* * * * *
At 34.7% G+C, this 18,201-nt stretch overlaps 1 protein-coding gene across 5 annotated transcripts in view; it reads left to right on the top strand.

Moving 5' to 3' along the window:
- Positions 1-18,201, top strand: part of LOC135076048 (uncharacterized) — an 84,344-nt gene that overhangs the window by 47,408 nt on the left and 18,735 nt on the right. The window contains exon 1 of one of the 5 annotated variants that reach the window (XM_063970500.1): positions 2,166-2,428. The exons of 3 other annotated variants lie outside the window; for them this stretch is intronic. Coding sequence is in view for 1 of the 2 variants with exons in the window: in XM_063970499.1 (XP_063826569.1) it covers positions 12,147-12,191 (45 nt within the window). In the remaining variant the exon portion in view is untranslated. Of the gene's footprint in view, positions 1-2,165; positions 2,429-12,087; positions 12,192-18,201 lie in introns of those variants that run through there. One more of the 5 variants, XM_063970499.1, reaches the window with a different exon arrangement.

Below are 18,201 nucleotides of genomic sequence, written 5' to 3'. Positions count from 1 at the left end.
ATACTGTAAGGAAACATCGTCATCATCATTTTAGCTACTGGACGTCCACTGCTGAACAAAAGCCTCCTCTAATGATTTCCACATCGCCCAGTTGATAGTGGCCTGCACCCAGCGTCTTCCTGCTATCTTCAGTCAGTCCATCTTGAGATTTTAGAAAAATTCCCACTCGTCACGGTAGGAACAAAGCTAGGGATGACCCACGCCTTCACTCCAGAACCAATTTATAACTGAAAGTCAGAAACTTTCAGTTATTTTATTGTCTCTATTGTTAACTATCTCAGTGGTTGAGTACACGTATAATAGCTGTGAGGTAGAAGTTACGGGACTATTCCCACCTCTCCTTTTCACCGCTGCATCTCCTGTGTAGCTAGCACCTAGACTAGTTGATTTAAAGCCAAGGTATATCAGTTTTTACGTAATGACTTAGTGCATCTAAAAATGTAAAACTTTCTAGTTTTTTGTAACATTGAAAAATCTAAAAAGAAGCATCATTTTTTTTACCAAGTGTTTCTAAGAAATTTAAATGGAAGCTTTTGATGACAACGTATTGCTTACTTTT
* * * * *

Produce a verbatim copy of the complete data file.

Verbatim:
At 34.7% G+C, this 18,201-nt stretch overlaps 1 protein-coding gene across 5 annotated transcripts in view; it reads left to right on the top strand.

Moving 5' to 3' along the window:
- Positions 1-18,201, top strand: part of LOC135076048 (uncharacterized) — an 84,344-nt gene that overhangs the window by 47,408 nt on the left and 18,735 nt on the right. The window contains exon 1 of one of the 5 annotated variants that reach the window (XM_063970500.1): positions 2,166-2,428. The exons of 3 other annotated variants lie outside the window; for them this stretch is intronic. Coding sequence is in view for 1 of the 2 variants with exons in the window: in XM_063970499.1 (XP_063826569.1) it covers positions 12,147-12,191 (45 nt within the window). In the remaining variant the exon portion in view is untranslated. Of the gene's footprint in view, positions 1-2,165; positions 2,429-12,087; positions 12,192-18,201 lie in introns of those variants that run through there. One more of the 5 variants, XM_063970499.1, reaches the window with a different exon arrangement.

Below are 18,201 nucleotides of genomic sequence, written 5' to 3'. Positions count from 1 at the left end.
ATACTGTAAGGAAACATCGTCATCATCATTTTAGCTACTGGACGTCCACTGCTGAACAAAAGCCTCCTCTAATGATTTCCACATCGCCCAGTTGATAGTGGCCTGCACCCAGCGTCTTCCTGCTATCTTCAGTCAGTCCATCTTGAGATTTTAGAAAAATTCCCACTCGTCACGGTAGGAACAAAGCTAGGGATGACCCACGCCTTCACTCCAGAACCAATTTATAACTGAAAGTCAGAAACTTTCAGTTATTTTATTGTCTCTATTGTTAACTATCTCAGTGGTTGAGTACACGTATAATAGCTGTGAGGTAGAAGTTACGGGACTATTCCCACCTCTCCTTTTCACCGCTGCATCTCCTGTGTAGCTAGCACCTAGACTAGTTGATTTAAAGCCAAGGTATATCAGTTTTTACGTAATGACTTAGTGCATCTAAAAATGTAAAACTTTCTAGTTTTTTGTAACATTGAAAAATCTAAAAAGAAGCATCATTTTTTTTACCAAGTGTTTCTAAGAAATTTAAATGGAAGCTTTTGATGACAACGTATTGCTTACTTTT